Environment to benefit from ‘biggest farming shake-up in 50 years’

Wildlife, nature and the climate will benefit from the biggest shake-up in farming policy in England for 50 years, according to government plans.

The £1.6bn subsidy farmers receive every year for simply owning land will be phased out by 2028, with the funds used instead to pay them to restore wild habitats, create new woodlands, boost soils and cut pesticide use.

The wealthiest landowners – those receiving annual payments over £150,000 a year – will face the sharpest cuts, starting with 25% in 2021. Those receiving under £30,000 will see a 5% cut next year.

Some of the biggest recipients of the existing scheme have been the Duke of Westminster, the inventor Sir James Dyson, racehorse owner Prince Khalid bin Abdullah al Saud and the Queen.

Farmers will also get grants to improve productivity and animal welfare, including new robotic equipment. The goal of the plan is that farmers will – within seven years – be producing healthy and profitable food in a sustainable way and without subsidies.

The environment secretary, George Eustice, acknowledged the damage done to the environment by industrial farming since the 1960s and said the new plans would deliver for nature and help fight the climate crisis. Farming occupies 70% of England, is the biggest driver of biodiversity loss and produces significant greenhouse gas emissions and water pollution.

The radical changes in agricultural policy are possible due to the UK leaving the EU, whose common agricultural policy is widely regarded as a disaster for nature and even critics of Brexit see the changes as positive.

Farming and environment groups largely welcomed the plans but said more detail was urgently required. Brexit is looming at the end of December and uncertainties remain over food tariffs and trade deals. Many groups are also concerned about the potential import of food produced to lower animal welfare and environmental standards.

“[This is] the biggest change in agricultural policy in half a century,” said Eustice. “It makes no sense to subsidise land ownership and tenure where the largest subsidy payments often go to the wealthiest landowners.

“Over the last century, much of our wildlife-rich habitat has been lost, and many species are in long-term decline.

“I know many farmers feel this loss keenly and are taking measures to reverse this decline. But we cannot deny that the intensification of agriculture since the 1960s has taken its toll. Our plans for future farming must [also] tackle climate change – one of the most urgent challenges facing the world.”

The total of £2.4bn a year currently paid to farmers will remain the same until 2025, as promised in the Conservative manifesto. Currently, two-thirds of this is paid solely for owning land, but the proportion will fall to one-third by 2025 and zero by 2028. Funds for environmental action will rise from a quarter of the total to more than half by 2025, with the remaining funds used to increase productivity.

The new green payments will be trialled with 5,000 farmers before a full launch in 2024. But the level of payments for work such as natural flood defences and restoring peatlands and saltmarshes has not yet been set. Nor has the likely cut in carbon emissions been quantified.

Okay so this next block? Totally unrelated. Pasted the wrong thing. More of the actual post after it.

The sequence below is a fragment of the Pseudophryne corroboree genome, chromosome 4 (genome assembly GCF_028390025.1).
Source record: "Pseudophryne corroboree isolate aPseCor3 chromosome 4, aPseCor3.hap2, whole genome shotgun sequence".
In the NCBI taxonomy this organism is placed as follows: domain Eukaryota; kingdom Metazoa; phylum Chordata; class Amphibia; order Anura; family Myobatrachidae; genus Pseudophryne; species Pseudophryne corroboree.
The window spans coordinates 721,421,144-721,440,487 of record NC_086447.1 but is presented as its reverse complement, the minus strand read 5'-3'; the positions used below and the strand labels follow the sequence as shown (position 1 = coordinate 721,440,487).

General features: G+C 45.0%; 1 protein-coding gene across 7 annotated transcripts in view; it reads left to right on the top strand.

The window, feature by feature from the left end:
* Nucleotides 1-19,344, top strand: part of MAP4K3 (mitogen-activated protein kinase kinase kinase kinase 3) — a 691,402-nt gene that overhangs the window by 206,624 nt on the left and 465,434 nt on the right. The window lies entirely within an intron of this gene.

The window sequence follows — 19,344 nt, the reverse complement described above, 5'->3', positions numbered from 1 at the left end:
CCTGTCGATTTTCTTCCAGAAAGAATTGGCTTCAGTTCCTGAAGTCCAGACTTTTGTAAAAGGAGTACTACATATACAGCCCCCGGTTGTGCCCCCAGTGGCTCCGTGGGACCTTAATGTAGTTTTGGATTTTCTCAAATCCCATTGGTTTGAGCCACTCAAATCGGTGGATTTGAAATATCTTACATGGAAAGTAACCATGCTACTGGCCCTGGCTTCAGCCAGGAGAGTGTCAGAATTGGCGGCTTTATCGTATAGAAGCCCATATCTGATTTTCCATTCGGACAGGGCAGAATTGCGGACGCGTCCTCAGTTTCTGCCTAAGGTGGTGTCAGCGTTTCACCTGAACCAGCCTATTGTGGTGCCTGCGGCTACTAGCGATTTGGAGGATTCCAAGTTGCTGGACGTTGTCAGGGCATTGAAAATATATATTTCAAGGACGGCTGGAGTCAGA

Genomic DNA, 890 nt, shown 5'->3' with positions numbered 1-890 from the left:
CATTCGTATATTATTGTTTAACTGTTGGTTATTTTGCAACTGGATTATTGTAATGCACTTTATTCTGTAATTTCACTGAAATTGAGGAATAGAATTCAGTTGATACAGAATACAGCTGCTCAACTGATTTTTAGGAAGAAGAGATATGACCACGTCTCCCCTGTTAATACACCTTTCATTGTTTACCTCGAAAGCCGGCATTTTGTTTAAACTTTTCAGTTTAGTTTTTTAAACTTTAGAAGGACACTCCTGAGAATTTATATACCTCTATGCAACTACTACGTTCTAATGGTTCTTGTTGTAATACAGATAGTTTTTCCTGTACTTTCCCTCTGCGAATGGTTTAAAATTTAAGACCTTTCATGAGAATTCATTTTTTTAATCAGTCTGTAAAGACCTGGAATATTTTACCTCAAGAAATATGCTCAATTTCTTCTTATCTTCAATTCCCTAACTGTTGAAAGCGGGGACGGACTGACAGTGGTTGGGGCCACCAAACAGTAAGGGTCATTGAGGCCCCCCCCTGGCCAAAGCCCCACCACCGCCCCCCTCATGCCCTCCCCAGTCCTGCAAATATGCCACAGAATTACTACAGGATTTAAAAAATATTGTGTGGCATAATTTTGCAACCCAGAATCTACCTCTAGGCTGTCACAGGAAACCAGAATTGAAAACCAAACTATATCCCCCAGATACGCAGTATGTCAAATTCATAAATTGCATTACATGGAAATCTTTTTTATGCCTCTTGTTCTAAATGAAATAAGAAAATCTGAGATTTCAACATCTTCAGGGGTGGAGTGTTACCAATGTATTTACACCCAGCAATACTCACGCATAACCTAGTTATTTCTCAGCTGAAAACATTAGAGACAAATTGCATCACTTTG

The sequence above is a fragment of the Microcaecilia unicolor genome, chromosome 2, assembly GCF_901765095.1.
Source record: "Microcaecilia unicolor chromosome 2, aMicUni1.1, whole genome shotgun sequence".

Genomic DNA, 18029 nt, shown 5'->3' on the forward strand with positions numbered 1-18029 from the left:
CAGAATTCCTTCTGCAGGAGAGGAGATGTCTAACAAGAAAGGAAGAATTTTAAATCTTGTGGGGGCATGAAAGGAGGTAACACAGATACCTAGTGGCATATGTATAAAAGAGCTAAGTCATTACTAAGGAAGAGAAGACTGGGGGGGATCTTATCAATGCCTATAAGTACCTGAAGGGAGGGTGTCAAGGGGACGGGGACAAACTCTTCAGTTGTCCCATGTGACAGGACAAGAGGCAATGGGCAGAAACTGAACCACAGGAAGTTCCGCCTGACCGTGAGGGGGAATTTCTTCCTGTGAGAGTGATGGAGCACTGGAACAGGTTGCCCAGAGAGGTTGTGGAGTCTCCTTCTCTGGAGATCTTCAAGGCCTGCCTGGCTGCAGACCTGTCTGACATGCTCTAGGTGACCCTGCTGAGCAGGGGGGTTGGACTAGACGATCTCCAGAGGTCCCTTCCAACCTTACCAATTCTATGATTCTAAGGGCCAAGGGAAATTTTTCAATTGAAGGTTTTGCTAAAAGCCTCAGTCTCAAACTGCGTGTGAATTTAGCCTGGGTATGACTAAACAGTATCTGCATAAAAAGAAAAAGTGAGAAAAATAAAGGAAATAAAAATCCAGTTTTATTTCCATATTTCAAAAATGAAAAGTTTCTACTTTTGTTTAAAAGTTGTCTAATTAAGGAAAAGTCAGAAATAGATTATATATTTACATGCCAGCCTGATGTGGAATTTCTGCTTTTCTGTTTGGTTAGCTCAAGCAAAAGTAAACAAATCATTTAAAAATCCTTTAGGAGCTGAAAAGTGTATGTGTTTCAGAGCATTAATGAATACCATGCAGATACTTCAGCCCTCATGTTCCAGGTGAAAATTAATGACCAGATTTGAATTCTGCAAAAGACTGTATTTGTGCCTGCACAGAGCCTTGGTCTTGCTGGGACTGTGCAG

The president of the National Farmers’ Union, Minette Batters, said: “Farming is changing and we look forward to working with ministers and officials to co-create the new schemes.”

But she added: “Expecting farmers to run viable, high-cost farm businesses, continue to produce food and increase their environmental delivery, while phasing out existing support and without a complete replacement scheme for almost three years is high risk and a very big ask.”

The cuts are expected to reduce the income of livestock farmers, for example, by 60% to 80% by 2024, Batters said.

Kate Norgrove, of the WWF, said: “Our farmers have the potential to be frontline heroes in the climate and nature emergency, and this roadmap starts us on the right path. It must see increased investment in nature as a way to tackle climate change.”

Tom Lancaster, principal policy officer for agriculture at the RSPB, said: “This is a make or break moment for the government’s farming reforms, which are so important to both the future of farming and recovery of nature in England. [This plan] provides some welcome clarity, but faster progress is now needed over the coming months.”

But Craig Bennett, CEO of the Wildlife Trusts, said: “We are deeply worried that the pilot [environment] schemes simply cannot deliver the promise that nature will be in a better state. Four years on from the EU referendum, we still lack the detail and clarity on how farm funding will benefit the public.”

Other measures in the government plan include funding improvements in how farmers manage animal manure – slurry is a major polluter of both water and air – and a scheme where farmers seeking to leave the sector can cash out all the subsidies payments they are due up to 2028 in 2022, part of efforts to help new farmers enter the sector.

The government said it would be cutting “red tape” for farmers, with warning letters replacing automatic fines for minor issues and more targeted – though not fewer – inspections.

In July, the government said rules about growing diverse crops, fallow land and hedges would be abolished in 2021, claiming they had little environmental benefit. Farming policy is a devolved matter and other UK nations have yet to bring forward firm new plans.

The Guardian

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